"The Doctor Wasn't Cruel Enough"
How one physician escaped the panic over prescription drugs
When Dr. Paul Heberle was arrested last April, dozens of chronic pain patients were left in agony. One of Heberle's patients called no fewer than 37 doctors seeking care—all of whom refused to see him once he revealed the name of his prior provider. Finally, Robert Holmes, a 40-year-old man who suffers from a lung injury and requires supplemental oxygen to breathe, resorted to visiting a methadone clinic for drug addicts. He was turned away there, too. More than twenty others reported similar experiences at a meeting of patients affected by the arrest. Six would later attempt suicide.
For many patients, the situation was devastatingly familiar. Heberle had agreed to care for many of them after their previous physician was arrested and then convicted on some of the same charges that Heberle now faced: illegal prescribing of narcotics. That doctor, David Klees, got 12 to 24 years in prison. This time, however, the government would find it wasn't so easy to railroad a pain doctor.
In the last five years—since a media panic over prescription drug abuse began with law-enforcement-driven reports of an "Oxycontin epidemic"—dozens of doctors have been prosecuted for "overprescribing" painkillers. The Justice Department and the DEA have pushed this aggressive new campaign in the war on drugs.
Overwhelmingly, these cases have resulted in convictions with heavy prison terms—or plea bargains with shorter sentences that nonetheless drove the doctors out of medicine. Advocates for pain patients report that, as a result, relief has been increasingly hard to find.
Fortunately, Heberle had an ally that Klees didn't: Siobhan Reynolds and her Pain Relief Network. As the DEA and local prosecutors went as far as creating a poster with Dr. Heberle's picture and the words "overprescribing controlled substances" and "Medicaid fraud" on it, Reynolds visited Erie, PA, to organize Heberle's patients and, for once, get their side of the story into the media.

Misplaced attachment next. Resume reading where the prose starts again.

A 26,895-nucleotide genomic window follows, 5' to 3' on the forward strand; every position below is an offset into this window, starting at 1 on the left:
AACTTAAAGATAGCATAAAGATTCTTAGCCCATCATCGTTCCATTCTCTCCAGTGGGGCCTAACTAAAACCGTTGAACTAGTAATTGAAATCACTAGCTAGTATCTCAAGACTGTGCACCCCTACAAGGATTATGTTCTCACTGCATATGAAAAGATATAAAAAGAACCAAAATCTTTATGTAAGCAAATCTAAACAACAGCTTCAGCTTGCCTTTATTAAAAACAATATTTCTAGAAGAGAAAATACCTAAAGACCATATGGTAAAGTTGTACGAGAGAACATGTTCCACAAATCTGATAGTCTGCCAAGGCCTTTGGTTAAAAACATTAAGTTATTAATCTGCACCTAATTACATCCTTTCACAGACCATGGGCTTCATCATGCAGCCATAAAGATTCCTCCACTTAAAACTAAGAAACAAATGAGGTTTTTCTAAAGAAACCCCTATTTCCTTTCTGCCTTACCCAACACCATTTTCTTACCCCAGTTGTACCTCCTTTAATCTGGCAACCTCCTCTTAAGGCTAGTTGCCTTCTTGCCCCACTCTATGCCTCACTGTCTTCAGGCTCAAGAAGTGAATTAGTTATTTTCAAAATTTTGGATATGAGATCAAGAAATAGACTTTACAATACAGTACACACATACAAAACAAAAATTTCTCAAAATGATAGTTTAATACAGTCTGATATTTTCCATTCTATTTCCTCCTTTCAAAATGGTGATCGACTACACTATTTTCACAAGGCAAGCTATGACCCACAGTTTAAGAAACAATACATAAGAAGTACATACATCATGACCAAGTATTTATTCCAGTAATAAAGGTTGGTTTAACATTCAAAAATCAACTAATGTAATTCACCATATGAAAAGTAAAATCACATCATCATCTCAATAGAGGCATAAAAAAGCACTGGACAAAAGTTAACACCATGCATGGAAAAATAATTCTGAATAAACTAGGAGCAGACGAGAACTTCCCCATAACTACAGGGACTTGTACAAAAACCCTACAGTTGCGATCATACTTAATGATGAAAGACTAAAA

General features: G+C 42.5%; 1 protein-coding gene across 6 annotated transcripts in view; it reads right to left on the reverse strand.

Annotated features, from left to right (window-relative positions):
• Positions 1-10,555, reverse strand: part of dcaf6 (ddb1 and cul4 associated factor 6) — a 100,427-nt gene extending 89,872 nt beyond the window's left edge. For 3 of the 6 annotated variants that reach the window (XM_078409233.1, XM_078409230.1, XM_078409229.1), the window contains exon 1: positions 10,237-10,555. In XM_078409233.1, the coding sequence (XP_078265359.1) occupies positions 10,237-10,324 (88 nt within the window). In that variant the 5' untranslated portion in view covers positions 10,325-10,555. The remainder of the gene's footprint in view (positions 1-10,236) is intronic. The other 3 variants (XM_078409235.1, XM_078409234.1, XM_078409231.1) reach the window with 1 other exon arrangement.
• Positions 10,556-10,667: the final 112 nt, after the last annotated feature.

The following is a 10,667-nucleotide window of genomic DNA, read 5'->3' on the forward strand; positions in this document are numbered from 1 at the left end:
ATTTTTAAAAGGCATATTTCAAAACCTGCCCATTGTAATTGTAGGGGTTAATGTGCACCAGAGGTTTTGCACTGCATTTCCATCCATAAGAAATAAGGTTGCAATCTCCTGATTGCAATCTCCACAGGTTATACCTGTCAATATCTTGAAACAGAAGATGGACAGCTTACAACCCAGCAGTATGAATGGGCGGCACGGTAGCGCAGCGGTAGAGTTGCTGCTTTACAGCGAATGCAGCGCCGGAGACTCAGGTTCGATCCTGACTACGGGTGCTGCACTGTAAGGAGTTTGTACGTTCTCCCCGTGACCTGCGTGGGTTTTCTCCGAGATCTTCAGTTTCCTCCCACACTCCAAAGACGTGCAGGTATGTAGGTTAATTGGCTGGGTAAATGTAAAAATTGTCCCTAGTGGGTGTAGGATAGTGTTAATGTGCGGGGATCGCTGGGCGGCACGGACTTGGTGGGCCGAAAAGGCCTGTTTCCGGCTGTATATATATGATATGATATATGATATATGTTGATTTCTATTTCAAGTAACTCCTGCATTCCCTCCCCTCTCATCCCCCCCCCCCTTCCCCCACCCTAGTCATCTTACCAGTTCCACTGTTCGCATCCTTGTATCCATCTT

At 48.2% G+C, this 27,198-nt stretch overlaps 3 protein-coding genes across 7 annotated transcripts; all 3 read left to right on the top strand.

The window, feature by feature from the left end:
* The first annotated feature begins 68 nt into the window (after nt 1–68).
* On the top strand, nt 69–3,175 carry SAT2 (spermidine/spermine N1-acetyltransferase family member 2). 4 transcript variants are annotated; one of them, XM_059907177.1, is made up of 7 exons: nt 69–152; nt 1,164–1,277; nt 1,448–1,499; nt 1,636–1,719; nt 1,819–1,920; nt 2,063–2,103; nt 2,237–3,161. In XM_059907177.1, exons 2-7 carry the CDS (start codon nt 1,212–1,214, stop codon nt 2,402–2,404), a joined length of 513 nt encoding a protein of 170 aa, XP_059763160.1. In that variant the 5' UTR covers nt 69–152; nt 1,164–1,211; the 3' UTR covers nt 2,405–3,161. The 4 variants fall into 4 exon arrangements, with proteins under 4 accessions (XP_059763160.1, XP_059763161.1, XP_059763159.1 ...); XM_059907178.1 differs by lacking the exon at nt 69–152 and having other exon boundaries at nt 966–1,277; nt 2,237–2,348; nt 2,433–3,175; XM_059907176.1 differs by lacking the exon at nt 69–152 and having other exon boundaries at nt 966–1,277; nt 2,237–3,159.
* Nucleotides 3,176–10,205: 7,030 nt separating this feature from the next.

Nearly all of the prior cases have followed a similar pattern. First, prosecutors blitz local media with reports of out-of-control prescription drug abuse problems and discuss the problem of "pill mills." Then, they swoop in with a SWAT team and arrest any doctor brave enough to actually treat chronic pain with doses of opioid medication large enough to work. They call him a "drug dealer" and "pusher with a pen."
Next, the prosecution brings out addicts for the cameras, who claim the doctor treated them without examining them and "caused" them to develop drug problems—but they don't mention the addicts' motivation for cooperating. In virtually all of these cases, addicts are motivated by reduced or dropped sentences charges from prosecutors, or by the hope of suing the doctors who got them "hooked." Prosecutors also usually fail to note that for most of these addicts, this is far from their first run-in with drug problems or the law.
At some point, however, the government team brings out its most devastating weapon: weeping relatives of patients who have died while under the doctor's care. Reporters are rarely keen to grill the grieving, so their stories tend to stress the prosecution's talking points rather than the fact that these deaths are virtually always either deliberate suicides or overdoses resulting from deliberate misuse of prescription medication. In the Heberle case, the death that started the investigation involved someone who had eaten a patch meant to be worn on the skin—thus immediately ingesting three days-worth of drugs.